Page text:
England's historic sites are hotbeds of invention and creativity that shaped both our nation and the world beyond. This exhibit illustrates just a handful of amazing places linked to scientific innovation and discovery.
As the operations at Bletchley expanded, additional facilities were built in the grounds. Firstly wooden huts were constructed, followed later by more permanent blocks of brick, steel and concrete.
It has been estimated that the work undertaken at Bletchley shortened the war by two to four years. Codebreaking at Bletchley came to an end in 1946.
Jenner was intrigued by local lore that claimed those who contracted cowpox could not catch smallpox.
In 1796 Jenner tested this theory on his gardener's eight-year-old son, deliberately infecting the boy with cowpox and later exposing him to smallpox. This and subsequent tests confirmed his immunity to the disease.
The Jenner Hut is also known as the 'Temple of Vaccinia'.
Built in the early 17th century as a farmhouse, Woolsthorpe Manor House was the birthplace of Sir Isaac Newton, on Christmas Day 1642.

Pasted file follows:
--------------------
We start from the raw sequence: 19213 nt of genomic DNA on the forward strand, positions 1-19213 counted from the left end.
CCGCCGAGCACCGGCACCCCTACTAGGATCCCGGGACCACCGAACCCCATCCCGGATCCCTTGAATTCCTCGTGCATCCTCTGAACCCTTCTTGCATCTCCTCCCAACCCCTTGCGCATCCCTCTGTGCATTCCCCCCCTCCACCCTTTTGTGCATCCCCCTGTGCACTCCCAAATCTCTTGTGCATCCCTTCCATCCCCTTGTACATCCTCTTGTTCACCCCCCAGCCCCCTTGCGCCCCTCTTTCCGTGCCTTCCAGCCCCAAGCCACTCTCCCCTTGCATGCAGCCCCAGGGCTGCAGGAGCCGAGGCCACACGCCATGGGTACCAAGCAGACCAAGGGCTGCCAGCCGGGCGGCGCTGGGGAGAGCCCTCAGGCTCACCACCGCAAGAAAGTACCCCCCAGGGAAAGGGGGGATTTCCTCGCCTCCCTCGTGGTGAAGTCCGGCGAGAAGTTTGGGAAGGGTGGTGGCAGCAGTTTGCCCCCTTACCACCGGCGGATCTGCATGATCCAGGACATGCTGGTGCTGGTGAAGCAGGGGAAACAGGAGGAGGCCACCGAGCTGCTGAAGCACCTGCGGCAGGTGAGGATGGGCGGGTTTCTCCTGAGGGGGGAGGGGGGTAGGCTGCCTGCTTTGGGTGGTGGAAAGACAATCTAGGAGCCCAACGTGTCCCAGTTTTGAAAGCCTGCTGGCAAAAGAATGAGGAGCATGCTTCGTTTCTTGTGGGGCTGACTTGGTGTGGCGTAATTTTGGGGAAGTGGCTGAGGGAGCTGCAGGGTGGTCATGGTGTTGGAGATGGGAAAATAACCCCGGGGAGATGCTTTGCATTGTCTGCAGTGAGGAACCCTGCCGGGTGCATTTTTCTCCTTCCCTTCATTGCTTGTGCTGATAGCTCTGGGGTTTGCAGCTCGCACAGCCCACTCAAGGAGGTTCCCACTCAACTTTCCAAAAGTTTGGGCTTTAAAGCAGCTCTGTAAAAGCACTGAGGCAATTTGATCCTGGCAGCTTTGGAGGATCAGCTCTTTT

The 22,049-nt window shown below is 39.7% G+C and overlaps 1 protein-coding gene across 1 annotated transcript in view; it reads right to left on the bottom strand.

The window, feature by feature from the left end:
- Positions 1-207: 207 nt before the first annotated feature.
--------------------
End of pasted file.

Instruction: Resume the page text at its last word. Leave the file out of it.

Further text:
An outbreak of plague in 1665 forced Newton to return here from Cambridge University, and it was at Woolsthorpe that much of his theoretical and experimental work was conducted.
The plaque above the doorway bears Newton's arms.
Somerville's first accommodation was a large house, Walton House, built in c1826. This was soon extended and further buildings added to the site.
Pictured here is the College Library. It was built in 1903 to designs by architect Basil Champneys (1842-1935). Champneys is celebrated for several library and college buildings in Oxford, Cambridge and Manchester.
Irreplaceable: A History of England in 100 Places
We think everybody should know about the places in England that have witnessed some of the most important historic events.
Image: Charles Darwin, Down House, Downe, Bromley, Greater London
This portrait of Charles Darwin shows him at his home, Down House, in circa 1880.